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Some lessons hard to retain

The Tribute in Light shines above lower Manhattan, the Statue of Liberty, and One World Trade Center, left, Saturday in New York. Today marks the 10th anniversary of the Sept. 11 attacks on the United States.

The Tribute in Light shines above lower Manhattan, the Statue of Liberty, and One World Trade Center, left, Saturday in New York. Today marks the 10th anniversary of the Sept. 11 attacks on the United States.

When times are at their worst, Americans tend to be at their best.

Think back to the Flood of 1994 in Southwest Georgia. Albany was a city literally divided by a raging Flint River, but longtime area residents will tell you they can’t remember a time when the people of the city were more unified. People have a predilection of compartmentalizing other people according to race, sex, religion, economic status and a myriad of other mental filters. When the focus was on survival against nature, those artificial barriers crumbled.

For a while, anyway. In the 17 years since, there is more than enough anecdotal evidence to suggest that divisions have been reinstated and are as full in force as they have ever been.

On a national scale, the terrorist attacks on Sept. 11, 2011, had the same effect. As we read, watched and listened in horror to the details of the two jetliners slamming into the Twin Towers, the third jetliner crashing into the Pentagon, and the fourth jetliner thwarted in its mission by brave passengers, America forgot a lot of things as it focused on a deadly, unprecedented enemy.

We forgot about divisions. Liberals and conservatives stood together. The U.S. flag — the symbol of America — showed up everywhere — on houses, on cars, on shirts, on jacket lapels. An enemy had dared to bring death and destruction to our shores, and we were determined to wipe it off the face of the Earth. Slogans like “These colors don’t run” could be seen everywhere.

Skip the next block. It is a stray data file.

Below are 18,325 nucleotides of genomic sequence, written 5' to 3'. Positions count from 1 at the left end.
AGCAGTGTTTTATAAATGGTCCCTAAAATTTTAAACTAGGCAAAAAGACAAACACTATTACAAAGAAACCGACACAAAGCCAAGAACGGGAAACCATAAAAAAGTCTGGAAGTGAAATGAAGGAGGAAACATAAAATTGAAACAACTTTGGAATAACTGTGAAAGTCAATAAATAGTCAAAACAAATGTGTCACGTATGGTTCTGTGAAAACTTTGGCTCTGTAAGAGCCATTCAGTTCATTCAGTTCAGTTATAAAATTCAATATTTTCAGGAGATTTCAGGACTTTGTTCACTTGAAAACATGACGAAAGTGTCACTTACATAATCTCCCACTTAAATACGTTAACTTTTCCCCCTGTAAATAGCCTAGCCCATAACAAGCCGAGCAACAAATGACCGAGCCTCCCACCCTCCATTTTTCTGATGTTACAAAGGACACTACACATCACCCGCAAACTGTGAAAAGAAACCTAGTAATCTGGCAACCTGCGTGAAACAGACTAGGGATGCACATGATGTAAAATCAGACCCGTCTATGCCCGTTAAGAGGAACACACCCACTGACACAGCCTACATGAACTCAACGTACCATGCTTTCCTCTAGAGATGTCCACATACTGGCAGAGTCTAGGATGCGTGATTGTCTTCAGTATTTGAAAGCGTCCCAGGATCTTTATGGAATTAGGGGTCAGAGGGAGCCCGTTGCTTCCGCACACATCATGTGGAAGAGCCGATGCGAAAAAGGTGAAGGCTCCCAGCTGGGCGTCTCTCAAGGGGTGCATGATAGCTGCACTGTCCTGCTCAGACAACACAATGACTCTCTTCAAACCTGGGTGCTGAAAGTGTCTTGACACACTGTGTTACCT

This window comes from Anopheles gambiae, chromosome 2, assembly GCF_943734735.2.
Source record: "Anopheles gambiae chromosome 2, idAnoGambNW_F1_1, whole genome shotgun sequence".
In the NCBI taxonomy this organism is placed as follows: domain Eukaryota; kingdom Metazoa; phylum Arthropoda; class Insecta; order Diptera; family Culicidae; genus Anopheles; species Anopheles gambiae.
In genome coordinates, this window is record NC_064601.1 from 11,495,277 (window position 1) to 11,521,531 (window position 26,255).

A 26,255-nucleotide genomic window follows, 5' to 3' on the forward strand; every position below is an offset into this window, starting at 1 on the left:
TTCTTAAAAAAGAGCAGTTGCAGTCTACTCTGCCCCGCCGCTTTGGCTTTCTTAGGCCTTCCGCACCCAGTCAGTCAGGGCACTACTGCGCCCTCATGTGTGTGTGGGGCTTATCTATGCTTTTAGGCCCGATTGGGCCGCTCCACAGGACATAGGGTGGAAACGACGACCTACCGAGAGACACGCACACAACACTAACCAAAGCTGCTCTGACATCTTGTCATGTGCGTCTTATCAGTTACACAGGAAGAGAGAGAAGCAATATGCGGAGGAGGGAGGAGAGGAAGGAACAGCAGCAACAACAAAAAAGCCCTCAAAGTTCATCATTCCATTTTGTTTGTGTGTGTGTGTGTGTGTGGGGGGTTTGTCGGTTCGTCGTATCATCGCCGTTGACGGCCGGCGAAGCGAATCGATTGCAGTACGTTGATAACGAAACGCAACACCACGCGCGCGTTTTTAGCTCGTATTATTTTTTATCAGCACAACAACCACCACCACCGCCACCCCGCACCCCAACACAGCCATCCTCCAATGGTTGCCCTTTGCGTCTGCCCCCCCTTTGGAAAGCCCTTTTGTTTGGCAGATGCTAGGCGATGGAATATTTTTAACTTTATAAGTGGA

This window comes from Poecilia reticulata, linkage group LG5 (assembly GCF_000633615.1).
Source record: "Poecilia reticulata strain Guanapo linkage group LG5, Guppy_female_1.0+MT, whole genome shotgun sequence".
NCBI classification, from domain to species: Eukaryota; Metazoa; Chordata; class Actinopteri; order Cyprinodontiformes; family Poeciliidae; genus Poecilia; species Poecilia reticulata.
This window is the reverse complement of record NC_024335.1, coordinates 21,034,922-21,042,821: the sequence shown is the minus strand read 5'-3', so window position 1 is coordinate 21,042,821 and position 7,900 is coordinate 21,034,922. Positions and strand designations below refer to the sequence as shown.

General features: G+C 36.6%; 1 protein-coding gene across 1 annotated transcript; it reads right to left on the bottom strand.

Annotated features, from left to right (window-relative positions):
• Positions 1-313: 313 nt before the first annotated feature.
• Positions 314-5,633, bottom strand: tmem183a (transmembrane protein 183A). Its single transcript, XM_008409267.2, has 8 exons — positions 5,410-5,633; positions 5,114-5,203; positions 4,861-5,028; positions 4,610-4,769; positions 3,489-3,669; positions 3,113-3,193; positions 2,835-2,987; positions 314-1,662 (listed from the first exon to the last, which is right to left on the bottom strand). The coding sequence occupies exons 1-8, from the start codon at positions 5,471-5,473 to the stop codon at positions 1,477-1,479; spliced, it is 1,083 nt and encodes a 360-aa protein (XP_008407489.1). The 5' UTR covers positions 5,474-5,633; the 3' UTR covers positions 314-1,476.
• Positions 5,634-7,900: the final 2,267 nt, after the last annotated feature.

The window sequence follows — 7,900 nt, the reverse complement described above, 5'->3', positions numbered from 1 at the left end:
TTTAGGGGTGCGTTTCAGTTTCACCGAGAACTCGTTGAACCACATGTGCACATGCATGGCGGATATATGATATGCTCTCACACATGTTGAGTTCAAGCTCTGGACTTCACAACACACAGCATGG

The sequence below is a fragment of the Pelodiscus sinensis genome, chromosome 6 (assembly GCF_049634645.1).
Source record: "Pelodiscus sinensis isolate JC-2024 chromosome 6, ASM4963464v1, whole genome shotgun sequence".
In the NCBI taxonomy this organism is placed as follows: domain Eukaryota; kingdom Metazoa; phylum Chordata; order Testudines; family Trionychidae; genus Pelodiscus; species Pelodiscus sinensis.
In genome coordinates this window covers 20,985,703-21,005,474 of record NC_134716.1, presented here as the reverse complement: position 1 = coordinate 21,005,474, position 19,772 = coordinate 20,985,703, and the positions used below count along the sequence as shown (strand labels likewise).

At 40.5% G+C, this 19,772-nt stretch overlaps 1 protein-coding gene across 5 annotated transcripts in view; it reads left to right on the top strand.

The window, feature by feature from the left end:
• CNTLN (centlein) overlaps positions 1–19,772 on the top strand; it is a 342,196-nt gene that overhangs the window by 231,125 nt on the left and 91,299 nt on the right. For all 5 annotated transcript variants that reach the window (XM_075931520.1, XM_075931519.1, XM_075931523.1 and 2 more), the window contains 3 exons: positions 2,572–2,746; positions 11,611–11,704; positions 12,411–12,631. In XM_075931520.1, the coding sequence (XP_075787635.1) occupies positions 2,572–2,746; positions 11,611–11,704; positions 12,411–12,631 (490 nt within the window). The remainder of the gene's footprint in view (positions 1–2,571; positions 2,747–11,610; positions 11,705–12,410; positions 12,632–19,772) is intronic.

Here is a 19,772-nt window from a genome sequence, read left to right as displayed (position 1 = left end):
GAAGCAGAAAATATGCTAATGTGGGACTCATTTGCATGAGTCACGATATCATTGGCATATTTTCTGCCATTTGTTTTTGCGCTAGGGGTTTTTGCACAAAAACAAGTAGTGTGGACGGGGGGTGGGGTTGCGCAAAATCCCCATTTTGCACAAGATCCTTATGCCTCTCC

We stood together as Americans.

Fast-forward 10 years.

Osama bin Laden, the mastermind of the attacks, is dead, killed during a lightning strike by Navy SEALs. We have, for the first time since 2003, registered a month in Iraq in which there were no American fatalities. We took the Afghan government away from the Taliban, but we’re as deep in that war as we were when we first bombed in 2003. Thousands of our troops have been killed, and we have spent an enormous amount of money supporting two long wars.

The unity we felt as Americans on Sept. 12, 2001, hasn’t held up to today. Liberals and conservative politicians are at each others’ throats. Threats from terrorists might be important, but the threats of not controlling a chamber of Congress or the White House is much bigger for them. We’ve endured a horrendous recession, seen too many of our co-workers thrown out of work and too many Americans are finding the battle against joblessness to be their No. 1 priority.

You don’t see the U.S. flags waving from nearly as many homes and businesses these days. The yellow ribbons that were to have dotted the American landscape until every service man and woman returned home have dwindled to a precious few. The tears we shed freely for people we didn’t know have, for the most part, dried up.

Ten years of being protected from subsequent attacks on U.S. soil have enabled us to focus on our own individual interests.

Some of that is to be expected. No one can live life in a constant sense of disaster and crisis. There has to be a tolerable level of existence achieved.

But the pendulum has swung too far in many ways. The danger we face from these secret enemies, the ones we have been able to hold off for a decade, is as real as it was on Sept. 10, 2001. They are vengeful and patient. Like a cancer, they will lie in wait for an extended period of time, hidden and expanding, until they can strike again at the nation and people they hate. They are zealots for their bastardized view of a religion, a view they use to justify in their minds their criminal, murderous acts.

We learned a great many lessons on Sept. 11, 2001. We learned that we can stand together as a nation. We learned that our enemies can reach a cross vast oceans to hurt us. We learned that we have to be alert and diligent, not complacent. We learned that caring for each other, even people we don’t know, working together makes us stronger. And we learned that America is a nation we should be proud of.

Those are lessons worth remembering. And it shouldn’t take another attack to remind us.